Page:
Wednesday, April 23, 2014
PORTLAND — One of the most controversial pieces of public art ever to be displayed in the city is on its way out.
"Tracing the Fore" at Boothby Square in the Old Port.
The City Council voted unanimously Monday night against moving "Tracing the Fore" to the Fore River Parkway, near the Mercy Hospital campus.
Its recommendation will go to the city's Public Art Committee, which now must decide how to dispose of the landscape sculpture featuring stainless steel waves.
In what turned out to be a busy night, the council also voted to not renew the Cactus Club's liquor and special entertainment license. The Portland Police Department, citing poor management and several instances in which public safety was put at risk, had recommended that the licenses for the Old Port bar not be renewed.
City Councilor David Marshall, who is an artist and a member of the Public Art Committee, urged councilors not to support relocating Tracing the Fore.
"What we are trying to do tonight is to get some direction from the council," said Marshall.
The Public Art Committee voted 7-3 in November to preserve the piece, preferably by moving it out of the Old Port to a new location.
"Is this a good idea? That's why were are here tonight," said Tony Muench, a member of the committee.
The council said no, meaning the sculpture simply will be dismantled.
Marshall said it would cost the city $30,000 to $50,000 to move the sculpture from its current location in Boothby Square to a Fore River Parkway site.
Property owners around Boothby Square said the sculpture, designed by a Boston artist, Shauna Gillies-Smith, is just plain ugly and looks out of place.
The Public Art Committee chose Gillies-Smith's design in 2004, after a national competition, because it was mostly a natural approach to art – sculpted waves seeded with tall grass that would sweep over stainless steel forms representing the Fore River.
"The result was not what the council or the Public Art Committee ever intended," Marshall said. "It has become the most challenging piece in our public art collection."
"Like with everything. You win some, you lose some," said Councilor John Anton, who said he doesn't view the council vote as a repudiation of public art. Several councilors, including Anton, said they support public art.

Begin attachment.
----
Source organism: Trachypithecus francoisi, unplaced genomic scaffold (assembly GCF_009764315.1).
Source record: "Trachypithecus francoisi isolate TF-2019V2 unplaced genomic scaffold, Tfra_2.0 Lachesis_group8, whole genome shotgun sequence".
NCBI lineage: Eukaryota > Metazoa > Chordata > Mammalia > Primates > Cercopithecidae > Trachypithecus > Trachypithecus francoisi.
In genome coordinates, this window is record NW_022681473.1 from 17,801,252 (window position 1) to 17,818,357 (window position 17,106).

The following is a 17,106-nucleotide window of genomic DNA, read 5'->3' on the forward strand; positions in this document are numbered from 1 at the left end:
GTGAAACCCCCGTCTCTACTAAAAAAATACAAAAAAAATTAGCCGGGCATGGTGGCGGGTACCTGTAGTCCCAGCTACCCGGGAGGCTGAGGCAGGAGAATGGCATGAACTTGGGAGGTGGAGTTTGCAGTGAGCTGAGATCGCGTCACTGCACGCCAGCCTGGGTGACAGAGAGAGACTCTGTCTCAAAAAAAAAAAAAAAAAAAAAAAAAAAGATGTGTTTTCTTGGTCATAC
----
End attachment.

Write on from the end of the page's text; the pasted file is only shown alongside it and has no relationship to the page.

Mayor Nicholas Mavodones Jr. said Gillies-Smith should be commended for her efforts, but, "I'm concerned with the amount of money that it would cost the city to relocate this."
Monday's hearing on whether to renew the Cactus Club's liquor licenses took more than two hours.
Councilors voted 7-1 – with Mavodones dissenting – not to renew the Fore Street's bar liquor and special entertainment licenses.
Cmdr. Vern Malloch, who is in charge of the Portland Police Department's uniform operations, cited several instances of liquor violations, public disturbances and fights that police allege are linked to the club's management.
"The police department has no confidence in the management abilities of the Cactus Club," Malloch said. "The public's safety in the Old Port would be greatly enhanced if the club were to be closed."
The club's owner, Thomas Manning, told the council that he was being singled out by police, given the volume of assaults and disturbances that occur throughout the Old Port.
Manning said he had to file a protection-from-harassment order against the department after he found out that officers in cruisers, parked across the street from his business, were videotaping his business.
That order was never enforced by the courts, Malloch said.
"This is our eleventh year of operation and all of a sudden we have poor management on our hands," said Manning, who noted that none of his neighbors or patrons came to the hearing to support the police department's allegations.
Staff Writer Dennis Hoey can be contacted at 791-6365 or at: email@example.com